00:27:24 And the only pressure that amounts to a hill of beans is the pressure one puts on one's self, and you’d better put pressure on yourself. If you're not putting pressure on yourself, you're cheating. You're cheating yourself. You're cheating those under whose supervision you are. You're cheating others, so — but if you are affected by outside pressures, that's a weakness. If you let — as a coach, if you let the media affect you, if you let the alumni affect you, if you let the parents affect you, they're going to keep you from doing what you think is proper and right and correct.

00:27:58 You should know better than they. Your — this is your profession. You're working at it every day. You see these players every day. You see them together. You should know more about it, and I think that somehow I was brought up to not let those things bother me. I'm not saying you don't feel them. You don't like to be criticized. No one likes to be criticized, and I didn't like to be criticized, but at the same time, you've got to accept it and do what you think is right and not let outside criticism sway you.

00:28:29 But at the same time, don't be stubborn. You can be wrong, you know. We're all imperfect.

00:28:34 ALICE WINKLER: True enough, but John Wooden came pretty darned close to perfection as a coach, judging by UCLA’s record under his leadership. When he arrived in 1948, basketball was low priority. The team had just two hoops to practice on, no private locker room, not even a dedicated gym. They had to share it with other teams practicing other sports, but by the early '60s, he’d turned the Bruins’ program around. Since we’re talking about sports here, I’ve got to lay some numbers on you.

00:29:05 In Wooden’s 29 years as head coach at UCLA, the team won 664 out of 826 games. They did not lose a single season. They took home a jaw-dropping 10 national championships during a 12-year span. The first one was in 1964. The next in '65, and those teams were not big, by which I mean tall.

00:29:33 JOHN WOODEN: No, probably height-wise, they were probably the shortest teams to ever win, and I suspect now, probably, the shortest teams that ever will win, as far as height-wise is concerned, but size isn't always the answer at all, and that was proven by those two teams. But they came together real well, and players accepted their roles. I believe coaches today are having a little more trouble getting players to accept roles today, and that makes it a little more difficult, but those did.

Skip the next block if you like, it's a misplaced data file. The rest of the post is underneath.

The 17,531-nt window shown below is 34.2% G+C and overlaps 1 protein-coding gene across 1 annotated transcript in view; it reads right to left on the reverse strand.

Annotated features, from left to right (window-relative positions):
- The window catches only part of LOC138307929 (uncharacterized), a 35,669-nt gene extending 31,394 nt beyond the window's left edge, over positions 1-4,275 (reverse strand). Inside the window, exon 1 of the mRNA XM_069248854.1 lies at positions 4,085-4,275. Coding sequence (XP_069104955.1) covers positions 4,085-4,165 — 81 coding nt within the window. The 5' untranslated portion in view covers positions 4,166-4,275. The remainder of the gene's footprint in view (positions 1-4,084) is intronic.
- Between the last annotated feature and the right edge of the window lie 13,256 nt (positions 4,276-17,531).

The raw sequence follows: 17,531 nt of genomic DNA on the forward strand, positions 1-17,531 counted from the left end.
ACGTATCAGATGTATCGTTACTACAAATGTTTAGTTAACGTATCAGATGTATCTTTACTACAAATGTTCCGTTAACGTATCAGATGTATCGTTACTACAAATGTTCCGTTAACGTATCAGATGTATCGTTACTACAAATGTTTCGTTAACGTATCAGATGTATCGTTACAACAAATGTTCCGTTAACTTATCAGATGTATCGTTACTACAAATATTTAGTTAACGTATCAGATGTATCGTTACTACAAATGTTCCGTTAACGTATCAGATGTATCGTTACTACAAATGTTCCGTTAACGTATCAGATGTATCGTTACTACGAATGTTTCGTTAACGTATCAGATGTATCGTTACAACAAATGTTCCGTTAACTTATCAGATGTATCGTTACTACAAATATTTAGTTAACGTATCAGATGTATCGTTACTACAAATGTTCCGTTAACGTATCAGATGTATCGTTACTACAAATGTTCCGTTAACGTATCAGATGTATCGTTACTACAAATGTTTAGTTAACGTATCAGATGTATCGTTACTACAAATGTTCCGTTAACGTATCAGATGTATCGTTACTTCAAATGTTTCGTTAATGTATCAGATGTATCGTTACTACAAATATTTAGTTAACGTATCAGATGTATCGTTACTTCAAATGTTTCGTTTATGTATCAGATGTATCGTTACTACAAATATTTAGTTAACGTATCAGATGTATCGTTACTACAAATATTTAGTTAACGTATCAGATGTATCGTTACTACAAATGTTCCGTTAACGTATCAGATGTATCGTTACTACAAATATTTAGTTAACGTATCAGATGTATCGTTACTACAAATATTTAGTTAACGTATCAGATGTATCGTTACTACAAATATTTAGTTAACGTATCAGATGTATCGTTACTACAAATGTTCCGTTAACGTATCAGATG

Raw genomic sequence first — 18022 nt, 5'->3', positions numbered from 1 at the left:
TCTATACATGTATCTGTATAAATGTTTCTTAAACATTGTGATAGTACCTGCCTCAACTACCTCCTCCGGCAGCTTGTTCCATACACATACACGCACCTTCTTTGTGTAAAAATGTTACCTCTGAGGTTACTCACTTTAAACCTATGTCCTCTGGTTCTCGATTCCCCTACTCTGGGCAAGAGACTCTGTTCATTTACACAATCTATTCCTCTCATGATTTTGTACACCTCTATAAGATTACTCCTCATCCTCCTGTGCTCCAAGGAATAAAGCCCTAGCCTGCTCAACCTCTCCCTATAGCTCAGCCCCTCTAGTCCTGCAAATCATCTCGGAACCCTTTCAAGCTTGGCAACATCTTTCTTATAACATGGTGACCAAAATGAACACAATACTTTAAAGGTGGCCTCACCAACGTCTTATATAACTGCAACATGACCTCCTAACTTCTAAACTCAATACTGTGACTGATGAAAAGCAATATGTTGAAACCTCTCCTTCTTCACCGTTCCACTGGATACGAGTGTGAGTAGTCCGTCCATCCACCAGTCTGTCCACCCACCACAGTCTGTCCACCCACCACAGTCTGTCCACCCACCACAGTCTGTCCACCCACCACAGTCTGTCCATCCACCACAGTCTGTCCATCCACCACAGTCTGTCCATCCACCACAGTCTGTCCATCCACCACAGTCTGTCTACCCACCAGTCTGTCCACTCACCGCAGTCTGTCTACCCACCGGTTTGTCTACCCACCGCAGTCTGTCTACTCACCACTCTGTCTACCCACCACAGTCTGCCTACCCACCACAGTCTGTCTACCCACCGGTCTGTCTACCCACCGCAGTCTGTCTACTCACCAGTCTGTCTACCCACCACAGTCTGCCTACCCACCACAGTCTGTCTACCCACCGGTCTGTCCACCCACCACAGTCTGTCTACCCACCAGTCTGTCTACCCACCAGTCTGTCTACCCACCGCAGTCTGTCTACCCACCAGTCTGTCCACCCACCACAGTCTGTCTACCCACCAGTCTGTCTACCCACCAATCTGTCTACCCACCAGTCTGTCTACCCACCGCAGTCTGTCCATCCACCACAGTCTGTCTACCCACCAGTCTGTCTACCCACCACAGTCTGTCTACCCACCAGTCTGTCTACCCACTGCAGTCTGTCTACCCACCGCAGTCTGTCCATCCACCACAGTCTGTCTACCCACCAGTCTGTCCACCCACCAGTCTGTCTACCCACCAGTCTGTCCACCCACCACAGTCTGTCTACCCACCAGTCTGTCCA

00:30:06 They were strong. Maybe there were some other teams that might have been individually better, but as a unit, these were two very strong teams.

00:30:14 ALICE WINKLER: So what was the key to getting his players to accept their roles and work as a team? Wooden laid it out during his interview with the Academy of Achievement.

00:30:23 JOHN WOODEN: I tried to explain to my players that every person has a role, and every role is important. Now you may not hardly get in the game, but your role is helping develop these players that are going to play more, and that's extremely important. And I like to use with them — sort of keep this in mind — "I will get ready, and then perhaps my chance will come."

00:30:49 Now if you're not ready and your chance comes, when is it going to come again? It might not come again at all. So always think in terms, “I will get ready.” Is a powerful engine in an automobile more important than a wheel? What can you do if you lose a wheel? What good's that engine if you lose a wheel? What good is that wheel if you lose a nut that holds it on? You don't have it. So you may be just a nut.

00:31:16 You may be just a wheel, and you may be a powerful engine, but if you're not all together on the same page, we're not going to accomplish what we're capable of accomplishing. And, now, I don't say it's easy to get them to accept their roles, but you've got this — practices, for example. You've got to pay attention to the players that aren't getting to play very much. The players that are getting to play a lot, they get praised in the papers. They've got the alumni patting them on the back and all that.

00:31:47 These others, they're not getting that. You have to give it in practice. That's why, in some ways, I think I became a little closer, from a personal point of view, with some of my players that didn't get to play very much than I would my stars. Just because they're not getting to play that much, you still care for them just as much as the one that's playing more.